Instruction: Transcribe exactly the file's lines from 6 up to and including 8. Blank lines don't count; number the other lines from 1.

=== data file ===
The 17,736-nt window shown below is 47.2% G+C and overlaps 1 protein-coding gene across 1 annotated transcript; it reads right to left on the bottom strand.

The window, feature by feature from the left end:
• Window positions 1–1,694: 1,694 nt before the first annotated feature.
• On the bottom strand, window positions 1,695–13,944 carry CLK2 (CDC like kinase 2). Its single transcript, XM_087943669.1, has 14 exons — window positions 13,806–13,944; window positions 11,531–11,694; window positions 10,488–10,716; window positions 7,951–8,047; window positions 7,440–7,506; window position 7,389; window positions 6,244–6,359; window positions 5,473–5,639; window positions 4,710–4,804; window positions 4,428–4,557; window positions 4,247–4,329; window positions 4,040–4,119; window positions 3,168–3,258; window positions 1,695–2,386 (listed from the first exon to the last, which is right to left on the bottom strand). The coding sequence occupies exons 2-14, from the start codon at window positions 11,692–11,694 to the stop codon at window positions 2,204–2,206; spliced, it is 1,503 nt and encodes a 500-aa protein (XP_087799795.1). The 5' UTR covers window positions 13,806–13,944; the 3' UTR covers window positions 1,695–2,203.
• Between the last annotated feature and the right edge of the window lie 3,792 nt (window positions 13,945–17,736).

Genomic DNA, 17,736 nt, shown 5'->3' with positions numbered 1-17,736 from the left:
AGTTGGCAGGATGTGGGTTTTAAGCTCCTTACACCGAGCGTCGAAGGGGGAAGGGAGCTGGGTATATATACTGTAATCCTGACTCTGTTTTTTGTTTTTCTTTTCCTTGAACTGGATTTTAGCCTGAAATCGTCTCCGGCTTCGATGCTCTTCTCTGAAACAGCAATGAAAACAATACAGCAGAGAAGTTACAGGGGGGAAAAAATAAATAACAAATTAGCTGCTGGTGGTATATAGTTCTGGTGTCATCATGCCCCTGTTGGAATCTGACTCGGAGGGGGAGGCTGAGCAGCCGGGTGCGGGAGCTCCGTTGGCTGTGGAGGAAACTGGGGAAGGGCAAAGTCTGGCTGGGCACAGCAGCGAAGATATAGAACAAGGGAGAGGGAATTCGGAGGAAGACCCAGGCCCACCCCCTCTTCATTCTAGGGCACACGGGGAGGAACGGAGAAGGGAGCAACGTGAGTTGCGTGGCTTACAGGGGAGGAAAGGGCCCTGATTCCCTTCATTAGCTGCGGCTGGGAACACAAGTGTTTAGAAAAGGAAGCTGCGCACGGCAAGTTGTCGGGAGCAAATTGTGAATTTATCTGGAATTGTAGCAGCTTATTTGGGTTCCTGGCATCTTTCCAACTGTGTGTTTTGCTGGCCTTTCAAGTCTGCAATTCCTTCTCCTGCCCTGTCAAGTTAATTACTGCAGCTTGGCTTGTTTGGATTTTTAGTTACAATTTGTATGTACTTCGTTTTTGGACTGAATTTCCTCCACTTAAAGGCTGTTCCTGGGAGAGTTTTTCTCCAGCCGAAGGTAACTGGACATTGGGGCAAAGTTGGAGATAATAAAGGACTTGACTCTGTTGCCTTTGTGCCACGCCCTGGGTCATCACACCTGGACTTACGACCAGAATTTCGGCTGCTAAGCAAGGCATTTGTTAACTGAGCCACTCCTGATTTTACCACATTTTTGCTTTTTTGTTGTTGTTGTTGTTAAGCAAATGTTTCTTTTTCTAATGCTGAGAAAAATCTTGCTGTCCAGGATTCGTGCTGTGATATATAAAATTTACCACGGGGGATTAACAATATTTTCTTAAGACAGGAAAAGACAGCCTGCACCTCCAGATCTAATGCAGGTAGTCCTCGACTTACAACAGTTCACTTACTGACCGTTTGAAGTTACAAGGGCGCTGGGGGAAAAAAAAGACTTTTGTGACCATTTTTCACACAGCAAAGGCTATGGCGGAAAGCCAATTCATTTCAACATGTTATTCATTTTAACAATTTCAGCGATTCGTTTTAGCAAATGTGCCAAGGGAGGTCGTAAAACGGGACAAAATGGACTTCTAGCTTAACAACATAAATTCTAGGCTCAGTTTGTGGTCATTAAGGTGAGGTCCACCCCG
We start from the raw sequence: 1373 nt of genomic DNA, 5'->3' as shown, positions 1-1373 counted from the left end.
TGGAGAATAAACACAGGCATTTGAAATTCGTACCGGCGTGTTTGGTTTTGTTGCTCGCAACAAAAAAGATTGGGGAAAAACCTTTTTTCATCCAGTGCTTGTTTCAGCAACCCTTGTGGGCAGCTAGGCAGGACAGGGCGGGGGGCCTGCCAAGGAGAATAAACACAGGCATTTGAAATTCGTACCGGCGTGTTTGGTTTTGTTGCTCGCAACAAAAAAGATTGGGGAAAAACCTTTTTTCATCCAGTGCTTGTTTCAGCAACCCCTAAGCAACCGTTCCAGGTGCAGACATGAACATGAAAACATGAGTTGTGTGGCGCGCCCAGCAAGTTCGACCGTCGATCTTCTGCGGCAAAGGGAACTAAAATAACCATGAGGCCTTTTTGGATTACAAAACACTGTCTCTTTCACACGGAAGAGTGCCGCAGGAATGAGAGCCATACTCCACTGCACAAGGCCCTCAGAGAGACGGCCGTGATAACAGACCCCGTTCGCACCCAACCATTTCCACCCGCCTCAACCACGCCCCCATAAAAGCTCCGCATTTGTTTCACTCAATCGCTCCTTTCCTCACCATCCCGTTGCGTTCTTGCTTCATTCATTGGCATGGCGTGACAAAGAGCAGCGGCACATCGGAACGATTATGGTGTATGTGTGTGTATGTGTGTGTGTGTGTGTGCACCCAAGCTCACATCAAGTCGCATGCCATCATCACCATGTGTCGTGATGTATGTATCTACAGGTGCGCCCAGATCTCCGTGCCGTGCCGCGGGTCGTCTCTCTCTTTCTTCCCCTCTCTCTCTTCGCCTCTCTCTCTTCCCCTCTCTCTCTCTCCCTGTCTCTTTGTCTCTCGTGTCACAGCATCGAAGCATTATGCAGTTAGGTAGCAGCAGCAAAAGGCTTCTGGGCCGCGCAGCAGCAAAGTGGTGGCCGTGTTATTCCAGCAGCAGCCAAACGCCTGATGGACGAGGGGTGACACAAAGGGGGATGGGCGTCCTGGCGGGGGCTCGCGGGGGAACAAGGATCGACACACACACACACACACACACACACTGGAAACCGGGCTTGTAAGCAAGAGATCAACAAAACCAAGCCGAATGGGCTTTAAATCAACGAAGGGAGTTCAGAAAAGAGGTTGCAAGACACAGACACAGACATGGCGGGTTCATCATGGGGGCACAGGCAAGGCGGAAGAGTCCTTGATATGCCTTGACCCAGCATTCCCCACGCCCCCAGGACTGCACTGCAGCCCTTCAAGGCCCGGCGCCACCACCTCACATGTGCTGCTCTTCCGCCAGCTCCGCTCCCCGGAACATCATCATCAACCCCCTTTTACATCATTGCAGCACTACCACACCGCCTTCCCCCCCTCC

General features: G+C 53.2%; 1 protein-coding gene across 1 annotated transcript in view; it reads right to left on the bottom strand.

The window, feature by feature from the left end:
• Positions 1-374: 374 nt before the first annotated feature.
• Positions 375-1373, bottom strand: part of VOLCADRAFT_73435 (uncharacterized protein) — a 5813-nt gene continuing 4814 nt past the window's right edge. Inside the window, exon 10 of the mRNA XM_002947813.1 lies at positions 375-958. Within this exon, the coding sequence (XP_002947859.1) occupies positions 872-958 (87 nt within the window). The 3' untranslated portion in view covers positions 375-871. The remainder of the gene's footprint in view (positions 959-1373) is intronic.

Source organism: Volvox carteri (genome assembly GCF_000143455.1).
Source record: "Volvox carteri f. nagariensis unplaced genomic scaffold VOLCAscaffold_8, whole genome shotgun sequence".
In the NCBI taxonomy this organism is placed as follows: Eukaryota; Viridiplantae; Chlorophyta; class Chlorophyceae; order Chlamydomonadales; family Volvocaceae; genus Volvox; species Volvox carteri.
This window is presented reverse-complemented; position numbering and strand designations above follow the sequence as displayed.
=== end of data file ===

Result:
Genomic DNA, 17,736 nt, shown 5'->3' with positions numbered 1-17,736 from the left:
AGTTGGCAGGATGTGGGTTTTAAGCTCCTTACACCGAGCGTCGAAGGGGGAAGGGAGCTGGGTATATATACTGTAATCCTGACTCTGTTTTTTGTTTTTCTTTTCCTTGAACTGGATTTTAGCCTGAAATCGTCTCCGGCTTCGATGCTCTTCTCTGAAACAGCAATGAAAACAATACAGCAGAGAAGTTACAGGGGGGAAAAAATAAATAACAAATTAGCTGCTGGTGGTATATAGTTCTGGTGTCATCATGCCCCTGTTGGAATCTGACTCGGAGGGGGAGGCTGAGCAGCCGGGTGCGGGAGCTCCGTTGGCTGTGGAGGAAACTGGGGAAGGGCAAAGTCTGGCTGGGCACAGCAGCGAAGATATAGAACAAGGGAGAGGGAATTCGGAGGAAGACCCAGGCCCACCCCCTCTTCATTCTAGGGCACACGGGGAGGAACGGAGAAGGGAGCAACGTGAGTTGCGTGGCTTACAGGGGAGGAAAGGGCCCTGATTCCCTTCATTAGCTGCGGCTGGGAACACAAGTGTTTAGAAAAGGAAGCTGCGCACGGCAAGTTGTCGGGAGCAAATTGTGAATTTATCTGGAATTGTAGCAGCTTATTTGGGTTCCTGGCATCTTTCCAACTGTGTGTTTTGCTGGCCTTTCAAGTCTGCAATTCCTTCTCCTGCCCTGTCAAGTTAATTACTGCAGCTTGGCTTGTTTGGATTTTTAGTTACAATTTGTATGTACTTCGTTTTTGGACTGAATTTCCTCCACTTAAAGGCTGTTCCTGGGAGAGTTTTTCTCCAGCCGAAGGTAACTGGACATTGGGGCAAAGTTGGAGATAATAAAGGACTTGACTCTGTTGCCTTTGTGCCACGCCCTGGGTCATCACACCTGGACTTACGACCAGAATTTCGGCTGCTAAGCAAGGCATTTGTTAACTGAGCCACTCCTGATTTTACCACATTTTTGCTTTTTTGTTGTTGTTGTTGTTAAGCAAATGTTTCTTTTTCTAATGCTGAGAAAAATCTTGCTGTCCAGGATTCGTGCTGTGATATATAAAATTTACCACGGGGGATTAACAATATTTTCTTAAGACAGGAAAAGACAGCCTGCACCTCCAGATCTAATGCAGGTAGTCCTCGACTTACAACAGTTCACTTACTGACCGTTTGAAGTTACAAGGGCGCTGGGGGAAAAAAAAGACTTTTGTGACCATTTTTCACACAGCAAAGGCTATGGCGGAAAGCCAATTCATTTCAACATGTTATTCATTTTAACAATTTCAGCGATTCGTTTTAGCAAATGTGCCAAGGGAGGTCGTAAAACGGGACAAAATGGACTTCTAGCTTAACAACATAAATTCTAGGCTCAGTTTGTGGTCATTAAGGTGAGGTCCACCCCG
We start from the raw sequence: 1373 nt of genomic DNA, 5'->3' as shown, positions 1-1373 counted from the left end.